We all want to perform our best, both physically and mentally. Whether it’s getting in shape, boosting memory or improving overall health, we love trying to better ourselves.
Self-improvement is the basis of biohacking: a means of becoming the best possible version of yourself by manipulating your own biology. But the scope of biohacking has grown over the years and the lengths individuals will take to “improve” themselves seem boundless.
So, what does “biohacking” really mean? Is it safe to practice and how can you apply its principles to upgrade your own life?
What is Biohacking?
Also known as “DIY biology”, biohacking covers a wide range of activities that stem from the desire to develop the best possible version of ourselves. According to David Asprey—the “founding father” of the movement—biohacking is about changing the environments both around and inside of us to gain control of our own biology.
The underlying principle to biohacking, according to Asprey, is a systems-thinking approach to one’s own biology; that everything you put into your body has a significant impact on how you feel. This doesn’t refer only to your diet—what you put into your stomach—but it can also be what you put into your ears, such as the music you listen to, as this can also affect how you feel.
Essentially, what goes into your body affects what comes out. So, if you want to have better concentration, attention span, memory, performance and overall health, biohacking dictates that you need to pay attention to and control exactly what you put into your body.
The Principles of Biohacking
There are many different approaches to biohacking, some more invasive than others. A good base of attainable principles can be taken from a biohacking conference held in 2014. Some of these principles include:
- Correcting your posture, to restore natural mobility
- Eating highly nutritious food, to gain focus, health and energy
- “Rewilding” yourself with nature, to gain nourishment through food, sunlight and fresh air
- Experiencing and showing true gratitude every day
Biohacking is a broad term that covers a multitude of practices that aim to improve energy and vitality. It can mean manipulating your diet and thoughts, using technology and self-tracking, and even “editing” your genetics (an unregulated and highly controversial area that exists on the fringes of the biohacking spectrum).
Let’s take a closer look at each area of biohacking.
Biohacking and the diet
Many biohackers believe in following a healthy and nutritious diet—one that’s often based on organic produce, avoiding refined sugars and processed food.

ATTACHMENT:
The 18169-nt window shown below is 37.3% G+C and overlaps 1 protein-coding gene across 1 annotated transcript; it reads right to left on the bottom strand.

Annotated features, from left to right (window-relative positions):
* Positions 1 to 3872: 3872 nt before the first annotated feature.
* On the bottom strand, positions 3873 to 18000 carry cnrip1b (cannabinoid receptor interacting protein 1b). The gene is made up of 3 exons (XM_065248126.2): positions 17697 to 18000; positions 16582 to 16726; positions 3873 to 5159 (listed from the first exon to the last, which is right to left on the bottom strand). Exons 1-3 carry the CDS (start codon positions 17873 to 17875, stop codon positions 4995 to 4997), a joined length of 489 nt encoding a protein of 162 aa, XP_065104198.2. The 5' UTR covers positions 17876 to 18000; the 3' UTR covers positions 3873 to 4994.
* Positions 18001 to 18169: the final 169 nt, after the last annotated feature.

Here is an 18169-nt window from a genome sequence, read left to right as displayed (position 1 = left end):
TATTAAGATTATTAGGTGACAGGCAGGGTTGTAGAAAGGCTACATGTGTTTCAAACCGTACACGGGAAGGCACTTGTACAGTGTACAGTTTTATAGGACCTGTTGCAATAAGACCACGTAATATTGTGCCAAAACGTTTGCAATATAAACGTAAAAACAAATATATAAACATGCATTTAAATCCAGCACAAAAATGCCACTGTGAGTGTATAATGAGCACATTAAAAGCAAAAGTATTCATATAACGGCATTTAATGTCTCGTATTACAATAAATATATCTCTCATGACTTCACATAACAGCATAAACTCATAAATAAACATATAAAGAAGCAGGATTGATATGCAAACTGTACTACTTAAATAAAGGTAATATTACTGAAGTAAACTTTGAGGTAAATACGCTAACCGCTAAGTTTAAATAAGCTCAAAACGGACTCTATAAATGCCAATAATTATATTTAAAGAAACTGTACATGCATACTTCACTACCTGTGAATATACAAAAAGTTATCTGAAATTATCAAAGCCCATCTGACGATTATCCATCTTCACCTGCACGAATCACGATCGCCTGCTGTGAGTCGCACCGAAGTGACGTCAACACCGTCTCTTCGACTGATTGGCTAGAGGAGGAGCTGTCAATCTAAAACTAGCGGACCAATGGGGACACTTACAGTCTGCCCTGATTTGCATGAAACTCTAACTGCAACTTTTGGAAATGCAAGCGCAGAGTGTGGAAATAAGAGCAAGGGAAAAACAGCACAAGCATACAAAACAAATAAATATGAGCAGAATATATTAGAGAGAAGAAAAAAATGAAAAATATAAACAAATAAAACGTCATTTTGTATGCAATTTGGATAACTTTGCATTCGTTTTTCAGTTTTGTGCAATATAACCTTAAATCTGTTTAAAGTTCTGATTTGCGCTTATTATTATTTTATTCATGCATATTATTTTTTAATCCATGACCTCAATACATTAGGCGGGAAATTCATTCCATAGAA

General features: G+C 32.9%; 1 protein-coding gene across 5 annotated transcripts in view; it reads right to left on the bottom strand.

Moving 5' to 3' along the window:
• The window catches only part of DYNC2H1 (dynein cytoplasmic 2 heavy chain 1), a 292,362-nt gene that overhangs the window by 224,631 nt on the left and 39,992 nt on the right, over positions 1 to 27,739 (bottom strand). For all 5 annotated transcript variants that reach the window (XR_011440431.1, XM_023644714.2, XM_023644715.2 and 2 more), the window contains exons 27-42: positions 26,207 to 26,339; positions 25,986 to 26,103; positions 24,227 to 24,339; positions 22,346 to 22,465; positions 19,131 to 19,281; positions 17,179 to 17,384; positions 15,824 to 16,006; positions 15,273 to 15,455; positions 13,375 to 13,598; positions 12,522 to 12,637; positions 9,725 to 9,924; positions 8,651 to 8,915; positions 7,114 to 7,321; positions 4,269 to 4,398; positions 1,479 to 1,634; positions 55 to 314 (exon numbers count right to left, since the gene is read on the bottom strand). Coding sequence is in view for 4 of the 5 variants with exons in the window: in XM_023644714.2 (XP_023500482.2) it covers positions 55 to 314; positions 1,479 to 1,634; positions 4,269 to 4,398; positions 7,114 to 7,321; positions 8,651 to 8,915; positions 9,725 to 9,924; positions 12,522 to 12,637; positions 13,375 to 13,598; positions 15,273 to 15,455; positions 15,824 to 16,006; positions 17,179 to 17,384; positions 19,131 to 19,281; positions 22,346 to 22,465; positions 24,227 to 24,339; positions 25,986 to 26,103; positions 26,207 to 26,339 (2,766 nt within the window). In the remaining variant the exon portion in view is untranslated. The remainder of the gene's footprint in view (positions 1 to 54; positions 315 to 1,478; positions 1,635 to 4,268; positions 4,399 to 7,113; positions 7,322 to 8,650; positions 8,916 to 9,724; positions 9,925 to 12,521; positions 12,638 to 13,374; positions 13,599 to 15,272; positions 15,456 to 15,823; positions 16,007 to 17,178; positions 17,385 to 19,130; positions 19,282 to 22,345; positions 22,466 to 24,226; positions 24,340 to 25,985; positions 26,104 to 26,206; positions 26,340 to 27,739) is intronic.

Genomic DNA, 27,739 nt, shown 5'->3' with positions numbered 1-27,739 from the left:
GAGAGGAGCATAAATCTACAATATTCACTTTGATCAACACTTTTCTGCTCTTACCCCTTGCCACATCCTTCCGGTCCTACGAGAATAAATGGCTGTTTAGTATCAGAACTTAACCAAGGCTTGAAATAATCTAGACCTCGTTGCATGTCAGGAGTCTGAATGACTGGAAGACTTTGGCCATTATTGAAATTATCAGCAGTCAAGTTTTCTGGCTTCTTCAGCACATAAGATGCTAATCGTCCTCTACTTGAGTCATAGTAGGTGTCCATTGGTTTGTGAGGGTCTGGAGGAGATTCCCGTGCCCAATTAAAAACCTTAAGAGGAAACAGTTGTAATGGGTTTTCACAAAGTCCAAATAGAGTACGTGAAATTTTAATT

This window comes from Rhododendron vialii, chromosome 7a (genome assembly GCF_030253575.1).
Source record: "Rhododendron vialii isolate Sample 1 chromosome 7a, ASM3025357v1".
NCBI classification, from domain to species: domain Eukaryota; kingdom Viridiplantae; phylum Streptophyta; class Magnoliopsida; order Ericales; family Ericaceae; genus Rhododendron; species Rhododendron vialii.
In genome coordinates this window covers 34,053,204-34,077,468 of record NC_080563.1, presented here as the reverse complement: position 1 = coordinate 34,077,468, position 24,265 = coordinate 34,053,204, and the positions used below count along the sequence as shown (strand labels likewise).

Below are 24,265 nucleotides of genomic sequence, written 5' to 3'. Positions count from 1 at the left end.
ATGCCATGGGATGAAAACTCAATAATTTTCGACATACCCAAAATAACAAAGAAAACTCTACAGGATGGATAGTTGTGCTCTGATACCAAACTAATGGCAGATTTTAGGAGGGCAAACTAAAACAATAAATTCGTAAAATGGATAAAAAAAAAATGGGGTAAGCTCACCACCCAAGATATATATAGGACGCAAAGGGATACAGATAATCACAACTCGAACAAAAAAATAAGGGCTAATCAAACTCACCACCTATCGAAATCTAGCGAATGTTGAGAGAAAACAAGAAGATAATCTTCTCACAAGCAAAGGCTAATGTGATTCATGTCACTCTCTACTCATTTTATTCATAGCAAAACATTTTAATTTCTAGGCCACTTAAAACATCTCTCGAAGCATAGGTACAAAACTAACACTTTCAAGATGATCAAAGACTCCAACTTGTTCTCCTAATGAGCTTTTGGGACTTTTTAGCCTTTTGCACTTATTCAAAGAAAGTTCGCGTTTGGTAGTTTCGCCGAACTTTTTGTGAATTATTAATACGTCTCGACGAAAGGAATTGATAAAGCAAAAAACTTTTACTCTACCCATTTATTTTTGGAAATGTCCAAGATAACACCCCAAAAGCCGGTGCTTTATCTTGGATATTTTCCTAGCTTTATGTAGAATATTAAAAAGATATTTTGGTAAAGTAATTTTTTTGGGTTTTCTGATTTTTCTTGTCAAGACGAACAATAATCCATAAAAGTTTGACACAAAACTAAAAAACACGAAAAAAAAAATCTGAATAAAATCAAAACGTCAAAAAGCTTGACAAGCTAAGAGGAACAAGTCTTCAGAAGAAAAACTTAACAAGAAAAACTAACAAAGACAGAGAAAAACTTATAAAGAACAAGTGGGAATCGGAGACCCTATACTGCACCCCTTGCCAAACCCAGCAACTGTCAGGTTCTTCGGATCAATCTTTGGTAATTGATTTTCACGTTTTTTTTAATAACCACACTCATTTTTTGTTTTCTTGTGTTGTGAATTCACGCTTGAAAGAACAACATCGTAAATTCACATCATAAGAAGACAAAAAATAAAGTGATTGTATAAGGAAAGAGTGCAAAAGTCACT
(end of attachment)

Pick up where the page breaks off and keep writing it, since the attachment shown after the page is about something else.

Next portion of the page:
There are debates about the role of carbs in the diet, the necessity of supplements such as Bulletproof Coffee and the benefits of intermittent fasting to help optimise the body’s uptake of nutrients. But, for most, a biohacking approach incorporates a largely healthy diet that avoids toxins and processed food.
Biohacking and the mind
You don’t need to drastically change your diet or lifestyle to reap the benefits of biohacking—you can simply alter your mindset.
Whether you’re aware of Richard Curtis’ message in About Time about choosing to “live every day twice”, or if you’ve picked up Jocko’s "good" response to every bad situation, the power of your mind can dictate your experience of real life.
When you remember that the underlying principle of biohacking is that what you put in directly affects what you get out, it’s easier to cultivate your thoughts in a more positive direction.
Meditation is also a common (and widely accessible) biohacking practice.
Biohacking and technology
Not as scary as it sounds, using wearable technology (such as a fitness tracker or step counter) can be used for biohacking. Especially useful to those new to biohacking, wearable technology can help improve your health by encouraging you to take more steps, sleep more and eat healthier.
There are other types of technology that biohackers might use, such as implant technology—revealing a more extreme edge to biohacking.
The Extreme Side of Biohacking
The other end of the biohacking spectrum involves individuals who insert technology under their skin, inject gene-editing kits such as CRISPR, partake in sensory enhancement or spend $200k on biohacking in an attempt to improve their lives.
Many of these approaches are controversial and unregulated and is the type of biohacking that is often covered by the press for these reasons. But not all biohacking has to be so extreme—it can be simple and easy to implement into your daily life.
How to Biohack Your Own Life (Safely)
Putting aside the extreme manipulations some individuals want to take to upgrade their bodies, here are a few simple biohacking steps you can try to improve your life:
- Use your phone to track and improve your sleep, steps and daily exercise
- Practice meditation and the art of mindfulness
- Eliminate toxins from your diet and environment
- Cut back on sugar and refined foods
- Eat more healthy fats (and don’t be scared of them!)
- Get daily sun exposure to help regulate your circadian rhythm
- Try intermittent fasting to help normalise your hormones and hunger signals
There are some safe therapies many biohackers swear by that you can try to see if it boosts your mood, health and concentration, such as:
- Cryotherapy – a short exposure to very cold temperatures, said to aid muscle recovery, reduce stress and anxiety and reduce inflammation
- Red light therapy – a non-invasive and chemical-free therapy that may reduce inflammation, relieve pain and boost collagen production
Do Your Own Research on Biohacking
As with all wellness claims and trends, it pays to do your own research. As the term ”biohacking” covers such a broad spectrum of practices and beliefs, it would be worthwhile reading around the concept to truly educate yourself about what it involves and whether biohacking is something that aligns with your lifestyle.